Orioles, Tigers, Twins and, of course, Yankees.
By Rob Carrigan, firstname.lastname@example.org
Little League baseball came to Dolores the first year I was eligible to play — when I was eight-years-old, and about three-feet tall.
Four teams, new uniforms and practice fields ripped out of the alfalfa patches on the upriver edge of town characterized that first season. New dugouts at the high school diamond were built out of plywood and 2” x 4s,” painted with green-colored paint and the floors lined with new sawdust and wood shavings. Most fathers and (a lot of mothers) around town picked up hammer and saw, rake and shovel, brush and fence tool to make that first season happen.
Empire Electric, Nielsons, Inc., Dolores State Bank and others ponied up the cash to pay for the new uniforms, and as a result, had the company logos sewn on to the back. But the new unis didn’t arrive until late in the season, just in time for the parade at the annual celebration. Fungo bats, regular ‘Louisville Sluggers” from 28 to 32, chest protectors, catchers masks, boxes of balls, and ‘special’ gear were provided for from either Howard’s or Jerry’s in Cortez. A concession stand was built and schedule set for parents willing to work it to raise more money for more improvements.
Orioles, Tigers, Twins and, of course, Yankees.
Some kind of draft, based on age, ability, siblings? … I’m not sure what all … was conducted and the aspiring hall of famers donned blue, black, navy or red caps.
I ended up a Yankee, which is good, because my Grandma (who spent a lifetime following Babe Ruth, Mickey Mantle and the like) always wanted me to be a Yankee. Fortunately, I didn’t disappoint.
Most of us were new to baseball and it showed. Couldn’t hit, couldn’t catch, couldn’t throw, and in some cases couldn’t stay out of the way. That first summer, as an Oriole, I believe, Bill Butler sported one of the meanest, purple and black, puffed-up shiners I have ever seen (before or since) when he caught a pop fly with his eye socket, rather than a glove, in practice one day. Others displayed various ball- or bat-induced maladies as well.
In time, we learned most elements of the game and could put on a passable show four days a week at 5:30 sharp with alternating schedule. It was competitive (It is not baseball without competition) but encouraging, for the talented and others. The older players saw more playing time but rules required that others make an appearance as well.
As an eight year old, I was very fortunate, because or my unique talent, or trait.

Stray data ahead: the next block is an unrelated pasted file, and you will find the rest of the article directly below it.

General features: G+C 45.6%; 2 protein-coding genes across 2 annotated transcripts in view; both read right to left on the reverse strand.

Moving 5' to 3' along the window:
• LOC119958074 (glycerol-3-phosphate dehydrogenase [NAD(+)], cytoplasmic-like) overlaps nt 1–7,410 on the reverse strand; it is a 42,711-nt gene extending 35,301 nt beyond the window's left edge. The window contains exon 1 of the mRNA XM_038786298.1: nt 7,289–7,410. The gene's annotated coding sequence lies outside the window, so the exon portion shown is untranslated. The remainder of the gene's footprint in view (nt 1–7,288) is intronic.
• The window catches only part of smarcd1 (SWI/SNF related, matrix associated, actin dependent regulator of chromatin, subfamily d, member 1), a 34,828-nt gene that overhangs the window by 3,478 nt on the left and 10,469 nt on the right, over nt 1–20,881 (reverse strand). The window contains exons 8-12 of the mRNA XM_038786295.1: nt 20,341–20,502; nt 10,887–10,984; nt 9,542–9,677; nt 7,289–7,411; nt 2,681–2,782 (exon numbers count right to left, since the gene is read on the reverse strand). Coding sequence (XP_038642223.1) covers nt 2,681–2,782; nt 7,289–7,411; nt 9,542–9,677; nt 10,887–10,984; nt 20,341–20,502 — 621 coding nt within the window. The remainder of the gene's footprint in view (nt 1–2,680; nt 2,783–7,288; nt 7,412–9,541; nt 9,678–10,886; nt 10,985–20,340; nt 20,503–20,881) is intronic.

Yankee Coaches Earl Carver and Ray Stevinson, must have been James Thurber fans, or perhaps followers of the St. Louis Browns, because right from game one of that season, I found myself not only starting in right field for the Yankees, but in the line-up as lead off batter.
Reasoning was tied directly to the 1941 short story by Thurber, “You Could Look It Up,” and indirectly to the strange case of Edward Carl “Eddie” Gaedel.
Thurber's story was about a midget’s appearance in the big leagues, and Eddie Gaedel gained immortality in the second game of a double header between St. Louis and Detroit on Sunday, August 19, 1951.
Gaedel, who was 3 feet, 7 inches tall and weighed 65 pounds, was the shortest to ever play the game in the major leagues. He appeared at the plate only once and walked on 4 consecutive balls. A pinch runner replaced him on first. His jersey, with the number 1/8, now is displayed in the baseball hall of fame.
Gaedel, who had worked as a riveter during World War II because he was able to crawl inside the airplane wings, was secretly hired by Browns owner, Bill Veeck.
In a promotion for Falstaff Beer, the small player came out of a cake between games and his appearance was first considered a major disappointment until the first pitch of the second game, according to ESPN’s Darren Rovell .
“But before Cain could throw the first pitch, the P.A. announcer introduced a pinch-hitter, No. 1/8 -- Eddie Gaedel,” wrote Rovell.
“Umpire Ed Hurley questioned Gaedel's ability to play, but Taylor came out with Gaedel’s contract in hand. Gaedel got in his crouch. Veeck, in his autobiography, said he had instructed Gaedel to make his strike zone as small as possible -- about 1½ inches -- but Gaedel was excited and stood up a bit.Gaedel did follow the other important instruction, though. "Eddie, I'm going to be up on the roof with a high-powered rifle watching every move you make," Veeck wrote. "If you so much as look as if you're going to swing, I'm going to shoot you dead.
"(Bob) Cain is laughing so hard that he's practically falling off the mound with each pitch," Bill Christine, a Browns fan in attendance during the game, told ESPN.
According to Rovell's story, all four pitches sailed over Gaedel's head.
That was pretty similar to my experience in that first season in Dolores Little League. Although I don’t think they ever threatened to shoot me if I were to swing the bat.
But they did have extensive instruction on how to tell a strike from a ball.
Baseball is not right, I thought to myself. Everybody knows a man with four balls can't walk.